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CHICKEN DISEASE SPREADING.

Byline: Charles F. Bostwick Staff Writer

LITTLEROCK - State agricultural inspectors posted bird quarantine notices in Littlerock as part of an escalating battle against a disease that devastated dev·as·tate  
tr.v. dev·as·tat·ed, dev·as·tat·ing, dev·as·tates
1. To lay waste; destroy.

2. To overwhelm; confound; stun: was devastated by the rude remark.
 California poultry farms 30 years ago.

Exotic Newcastle disease's discovery among Littlerock chickens came the same week state agricultural officials killed more than 100,000 chickens at neighboring Riverside County egg farms after one bird tested positive for the disease.

``We are very concerned about it because of the virulent nature of the disease,'' California Department of Food and Agriculture California Department of Food and Agriculture, which was established in 1919 by the California Legislature,[1] works in partnership with the agricultural industry and other governmental agencies to regulate various aspects dealing with food and agriculture related  spokeswoman Leticia Rico said.

State officials have halted exports of chickens from most of Southern California Southern California, also colloquially known as SoCal, is the southern portion of the U.S. state of California. Centered on the cities of Los Angeles and San Diego, Southern California is home to nearly 24 million people and is the nation's second most populated region, , although eggs can still be exported by commercial ranchers if they are disinfected Disinfected
Decreased the number of microorganisms on or in an object.

Mentioned in: Isolation
.

A highly contagious virus, exotic Newcastle disease Newcastle disease, pneumoencephalitis, acute viral disease of domestic poultry. Newcastle disease is characterized by sneezing, coughing, and nervous behavior. Affected birds may show tremors, circling, falling, twisting of the head and neck, or complete paralysis.  is considered almost 100 percent fatal among chickens. The disease does not affect people, and state agricultural officials say it does not make chicken meat or eggs unsafe to eat.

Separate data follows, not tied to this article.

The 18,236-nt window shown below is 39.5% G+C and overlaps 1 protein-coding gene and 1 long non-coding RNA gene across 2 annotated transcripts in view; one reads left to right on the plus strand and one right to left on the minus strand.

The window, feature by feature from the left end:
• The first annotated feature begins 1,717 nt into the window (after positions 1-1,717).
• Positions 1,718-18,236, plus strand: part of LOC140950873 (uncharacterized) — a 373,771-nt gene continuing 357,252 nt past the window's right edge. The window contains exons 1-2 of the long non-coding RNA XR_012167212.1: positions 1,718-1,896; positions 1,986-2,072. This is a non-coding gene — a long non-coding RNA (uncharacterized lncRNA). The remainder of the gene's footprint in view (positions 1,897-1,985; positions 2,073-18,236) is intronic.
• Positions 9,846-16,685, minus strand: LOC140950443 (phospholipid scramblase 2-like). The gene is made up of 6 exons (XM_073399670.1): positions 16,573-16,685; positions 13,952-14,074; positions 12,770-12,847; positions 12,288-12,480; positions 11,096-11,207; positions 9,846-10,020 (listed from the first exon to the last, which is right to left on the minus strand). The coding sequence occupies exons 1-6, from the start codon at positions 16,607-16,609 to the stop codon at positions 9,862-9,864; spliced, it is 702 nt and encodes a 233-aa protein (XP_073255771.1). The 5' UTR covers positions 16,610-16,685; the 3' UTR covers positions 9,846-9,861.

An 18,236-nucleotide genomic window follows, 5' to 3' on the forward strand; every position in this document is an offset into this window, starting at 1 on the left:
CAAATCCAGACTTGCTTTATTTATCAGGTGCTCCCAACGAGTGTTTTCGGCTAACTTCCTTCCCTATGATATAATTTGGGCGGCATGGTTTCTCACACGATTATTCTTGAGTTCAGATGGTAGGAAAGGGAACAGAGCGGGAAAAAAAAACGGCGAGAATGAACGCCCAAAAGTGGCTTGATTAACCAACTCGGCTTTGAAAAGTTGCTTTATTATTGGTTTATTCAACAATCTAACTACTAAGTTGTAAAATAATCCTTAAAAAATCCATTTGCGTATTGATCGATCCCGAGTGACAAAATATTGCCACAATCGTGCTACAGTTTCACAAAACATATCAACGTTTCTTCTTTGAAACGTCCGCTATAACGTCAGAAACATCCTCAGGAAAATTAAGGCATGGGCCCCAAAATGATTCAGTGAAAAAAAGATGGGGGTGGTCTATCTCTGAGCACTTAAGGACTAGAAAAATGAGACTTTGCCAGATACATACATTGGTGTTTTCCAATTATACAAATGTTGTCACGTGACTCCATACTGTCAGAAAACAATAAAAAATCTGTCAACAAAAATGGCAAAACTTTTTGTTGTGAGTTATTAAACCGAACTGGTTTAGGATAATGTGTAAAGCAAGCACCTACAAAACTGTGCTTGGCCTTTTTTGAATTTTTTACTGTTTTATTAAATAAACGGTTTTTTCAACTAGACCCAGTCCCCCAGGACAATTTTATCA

But state officials have stepped up testing and quarantines around Southern California to avoid a repetition of a 1971 California outbreak, which resulted in the destruction of nearly 12 million chickens and other birds.

Blamed on infected parrots imported from South America South America, fourth largest continent (1991 est. pop. 299,150,000), c.6,880,000 sq mi (17,819,000 sq km), the southern of the two continents of the Western Hemisphere. , the 1971 outbreak took two years to control and cost taxpayers $56 million.

The disease was first discovered in California in the 1950s among chukar chukar

Popular small game bird (Alectoris chukar), a species of partridge. Stocked in many countries, it is native from southeastern Europe to India and Manchuria. It has a brown back with strongly barred sides and a black-outlined whitish throat.
 quail and pheasants imported from Hong Kong Hong Kong (hŏng kŏng), Mandarin Xianggang, special administrative region of China, formerly a British crown colony (2005 est. pop. 6,899,000), land area 422 sq mi (1,092 sq km), adjacent to Guangdong prov. . The last California outbreak was in 1998, when a small flock of game fowl Game´ fowl`